Horizon scanning: Eight green innovation themes to watch in 2023

Despite all its challenges, 2022 saw the emergence of countless innovations that could be applied to help deliver a sustainable future. Here, edie and innovation partner Springwise assess these trends and pick out eight key focus areas where technologies could transform in 2023.

Horizon scanning: Eight green innovation themes to watch in 2023

As 2022 came to a close, so did another year of disruption on a global scale. Covid-19 is still a pandemic, with China currently experiencing a serious wave. Russia’s war in Ukraine is continuing to impact energy and food supplies to Europe and beyond. We are expecting 2022 to be confirmed as the warmest year on record for the UK and the fourth warmest globally, with starker heat on the cards for 2023. A global recession now looms.

It is little surprise that Collins Dictionary chose ‘permacrisis’ as its word of the year for 2022. We have seen disruptions that many hoped would be shallow and swift rolling on, including supply chain squeezes, labour market changes and extreme weather.

Those working in sustainability know that many of the solutions to these challenges, with co-benefits for climate, nature and society, already exist. And innovators are already working on systems, projects, processes and items that showcase possible greener futures.

So, what are the next-generation trends and innovations that will impact our lives for good in 2023 and beyond? While keeping one eye on the present, edie has scanned the horizons to identify eight green innovation areas that could be extremely productive in 2023.

This list has been compiled with insight from edie’s innovation partner, Springwise.

Innovative retrofitting solutions

Image: Q Bot

Energy prices in the UK and Europe have been increasing since summer 2021, with the steepest increases felt following Russia’s invasion of Ukraine this February. This has, the International Energy Agency (IEA) has confirmed, spurred increased investments in energy efficiency and renewable generation capacity. But, to keep the heating and lights on in the near-term, European nations have been scrambling for alternative fossil fuel sources and costs have continued to rise.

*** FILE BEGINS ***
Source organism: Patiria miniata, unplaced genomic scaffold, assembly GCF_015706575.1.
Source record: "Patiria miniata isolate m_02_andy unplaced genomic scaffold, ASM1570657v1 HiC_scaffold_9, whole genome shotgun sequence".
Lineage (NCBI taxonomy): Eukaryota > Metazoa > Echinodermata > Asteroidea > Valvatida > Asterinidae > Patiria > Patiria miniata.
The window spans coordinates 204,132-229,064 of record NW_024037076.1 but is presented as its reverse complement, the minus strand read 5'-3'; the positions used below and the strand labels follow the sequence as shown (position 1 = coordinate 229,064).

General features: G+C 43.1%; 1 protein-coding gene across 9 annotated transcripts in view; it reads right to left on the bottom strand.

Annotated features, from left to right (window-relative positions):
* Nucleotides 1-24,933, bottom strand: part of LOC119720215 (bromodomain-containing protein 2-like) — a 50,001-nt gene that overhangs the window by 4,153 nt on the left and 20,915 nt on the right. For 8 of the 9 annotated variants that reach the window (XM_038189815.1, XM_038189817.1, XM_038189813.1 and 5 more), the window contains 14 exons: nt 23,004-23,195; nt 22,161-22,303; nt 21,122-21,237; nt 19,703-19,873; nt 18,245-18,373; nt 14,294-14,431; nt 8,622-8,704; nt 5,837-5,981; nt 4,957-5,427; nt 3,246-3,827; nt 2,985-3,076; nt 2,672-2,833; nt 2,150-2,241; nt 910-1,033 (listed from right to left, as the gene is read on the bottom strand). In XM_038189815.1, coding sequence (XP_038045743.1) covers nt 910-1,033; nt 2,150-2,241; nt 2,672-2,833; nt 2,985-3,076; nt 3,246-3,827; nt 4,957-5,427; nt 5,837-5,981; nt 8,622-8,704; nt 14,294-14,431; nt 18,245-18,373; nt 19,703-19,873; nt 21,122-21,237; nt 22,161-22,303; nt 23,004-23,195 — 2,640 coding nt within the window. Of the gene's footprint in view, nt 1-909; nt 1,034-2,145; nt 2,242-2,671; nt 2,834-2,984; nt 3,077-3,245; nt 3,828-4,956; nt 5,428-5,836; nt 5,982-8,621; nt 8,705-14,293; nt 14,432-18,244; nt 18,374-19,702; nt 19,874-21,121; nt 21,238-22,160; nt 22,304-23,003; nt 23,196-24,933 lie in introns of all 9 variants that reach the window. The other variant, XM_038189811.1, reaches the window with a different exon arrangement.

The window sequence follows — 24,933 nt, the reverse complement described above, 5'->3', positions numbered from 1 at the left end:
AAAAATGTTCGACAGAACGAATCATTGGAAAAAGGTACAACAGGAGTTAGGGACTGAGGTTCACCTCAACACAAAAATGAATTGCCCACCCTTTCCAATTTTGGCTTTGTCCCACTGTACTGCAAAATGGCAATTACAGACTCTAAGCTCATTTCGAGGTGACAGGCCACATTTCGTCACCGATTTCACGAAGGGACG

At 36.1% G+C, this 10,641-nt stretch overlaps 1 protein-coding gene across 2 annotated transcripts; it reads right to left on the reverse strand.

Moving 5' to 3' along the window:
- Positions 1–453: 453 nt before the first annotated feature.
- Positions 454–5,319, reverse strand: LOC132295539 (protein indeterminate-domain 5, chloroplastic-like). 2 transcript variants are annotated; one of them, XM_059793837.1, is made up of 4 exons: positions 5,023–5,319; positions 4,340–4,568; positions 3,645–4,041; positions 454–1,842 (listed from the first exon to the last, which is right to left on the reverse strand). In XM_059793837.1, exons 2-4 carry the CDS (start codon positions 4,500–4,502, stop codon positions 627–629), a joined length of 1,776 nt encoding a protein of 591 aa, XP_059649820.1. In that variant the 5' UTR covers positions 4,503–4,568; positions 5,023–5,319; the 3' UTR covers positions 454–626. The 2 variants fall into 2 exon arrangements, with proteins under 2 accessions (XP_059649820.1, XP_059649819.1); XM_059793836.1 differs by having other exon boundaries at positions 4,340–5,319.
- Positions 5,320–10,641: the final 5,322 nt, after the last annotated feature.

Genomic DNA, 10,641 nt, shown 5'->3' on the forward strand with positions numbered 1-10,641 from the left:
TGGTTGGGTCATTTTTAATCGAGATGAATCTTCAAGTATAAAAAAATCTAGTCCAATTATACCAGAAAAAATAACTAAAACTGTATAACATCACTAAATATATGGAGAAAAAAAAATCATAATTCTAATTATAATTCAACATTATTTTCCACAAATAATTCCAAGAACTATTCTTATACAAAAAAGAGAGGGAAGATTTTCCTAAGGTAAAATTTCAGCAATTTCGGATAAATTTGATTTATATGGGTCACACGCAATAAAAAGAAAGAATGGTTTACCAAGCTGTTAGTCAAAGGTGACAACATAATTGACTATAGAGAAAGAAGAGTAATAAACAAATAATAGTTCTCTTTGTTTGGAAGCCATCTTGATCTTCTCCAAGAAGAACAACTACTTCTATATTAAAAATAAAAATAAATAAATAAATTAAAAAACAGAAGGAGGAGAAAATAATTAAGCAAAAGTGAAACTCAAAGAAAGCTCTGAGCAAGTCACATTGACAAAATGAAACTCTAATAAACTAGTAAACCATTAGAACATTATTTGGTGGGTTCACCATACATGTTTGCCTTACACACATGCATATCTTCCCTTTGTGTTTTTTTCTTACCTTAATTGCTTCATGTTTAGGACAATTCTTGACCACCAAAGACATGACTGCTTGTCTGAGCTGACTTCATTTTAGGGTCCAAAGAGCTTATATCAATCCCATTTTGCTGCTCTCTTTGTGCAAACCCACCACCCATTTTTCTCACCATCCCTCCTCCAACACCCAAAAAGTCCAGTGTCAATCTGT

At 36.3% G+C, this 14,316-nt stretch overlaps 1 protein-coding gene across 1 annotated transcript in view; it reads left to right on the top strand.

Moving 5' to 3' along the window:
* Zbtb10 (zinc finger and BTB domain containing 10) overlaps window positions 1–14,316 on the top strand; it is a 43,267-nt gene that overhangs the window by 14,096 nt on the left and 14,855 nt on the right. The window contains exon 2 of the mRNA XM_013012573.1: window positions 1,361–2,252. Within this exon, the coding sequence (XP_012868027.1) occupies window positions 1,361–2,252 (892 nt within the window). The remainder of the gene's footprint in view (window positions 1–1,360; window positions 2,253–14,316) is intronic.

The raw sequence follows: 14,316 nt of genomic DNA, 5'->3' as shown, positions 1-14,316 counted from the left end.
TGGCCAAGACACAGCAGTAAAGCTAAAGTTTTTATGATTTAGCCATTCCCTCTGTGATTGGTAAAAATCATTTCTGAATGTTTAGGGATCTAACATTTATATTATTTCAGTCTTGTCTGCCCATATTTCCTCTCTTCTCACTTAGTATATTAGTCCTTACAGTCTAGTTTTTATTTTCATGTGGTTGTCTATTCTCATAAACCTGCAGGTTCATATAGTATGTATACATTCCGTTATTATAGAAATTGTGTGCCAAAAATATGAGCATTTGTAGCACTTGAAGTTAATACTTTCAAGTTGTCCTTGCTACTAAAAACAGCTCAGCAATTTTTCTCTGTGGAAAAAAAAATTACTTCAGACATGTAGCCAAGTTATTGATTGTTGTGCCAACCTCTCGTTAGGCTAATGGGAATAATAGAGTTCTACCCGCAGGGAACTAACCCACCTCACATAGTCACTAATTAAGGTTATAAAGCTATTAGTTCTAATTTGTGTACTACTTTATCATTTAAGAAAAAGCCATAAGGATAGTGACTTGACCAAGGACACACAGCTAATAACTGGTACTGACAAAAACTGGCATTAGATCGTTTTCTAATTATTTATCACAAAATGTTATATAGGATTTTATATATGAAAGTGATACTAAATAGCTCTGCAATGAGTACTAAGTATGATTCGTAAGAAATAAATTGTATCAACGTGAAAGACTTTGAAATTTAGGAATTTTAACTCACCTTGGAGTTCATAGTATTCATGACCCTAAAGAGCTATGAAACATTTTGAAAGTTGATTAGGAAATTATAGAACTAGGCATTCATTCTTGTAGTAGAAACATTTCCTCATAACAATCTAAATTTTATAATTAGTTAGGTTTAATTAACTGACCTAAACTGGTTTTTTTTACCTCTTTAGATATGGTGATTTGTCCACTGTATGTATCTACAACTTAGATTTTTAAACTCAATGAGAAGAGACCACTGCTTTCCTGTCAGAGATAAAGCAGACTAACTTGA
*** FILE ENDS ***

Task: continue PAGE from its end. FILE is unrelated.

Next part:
Improving energy efficiency is a win-win. It has often been stated that the cheapest, lowest-carbon energy is the energy that is not used in the first instance. Energy efficient homes also reduce costs for families and improve the case for installing cleantech like home solar and heat pumps.The UK, the EU and other markets are setting new energy efficiency targets with all of this in mind.

We can expect, therefore, 2023 to be a year of rapid developments for innovations relating to retrofitting. There are digital innovations like Audette, an artificial intelligence (AI) platform that analyses the most efficient way to decarbonise real estate portfolios. This will be rolled out to cities in North America next year. Another means of analysing energy efficiency is using infrared cameras – potentially mounted on drones or even satellites.

There are also physical products that may evolve considerably in terms of performance and upfront cost, including heat recovery systems, domestic energy storage, heat pumps and prefabricated panels. If you don’t think insulation is a particularly eye-catching innovation area, perhaps look into underfloor insulation robots like those from Q-Bot, which have already completed more than 2,000 installations in the UK.

Low-carbon industrial materials

Pictured: ‘HempCrete’

Buildings are responsible for 39% of global energy-related carbon emissions, according to the World Green Building Council. The majority of these emissions are operational, but materials and construction are also significant, accounting for about a third of the total.

The UN estimates that raw resource use for construction will double by 2060 on a business-as-usual trajectory. Steel, concrete and cement are already major contributors to global emissions, so this presents a challenge to climate targets, presenting the need for innovative low-carbon materials.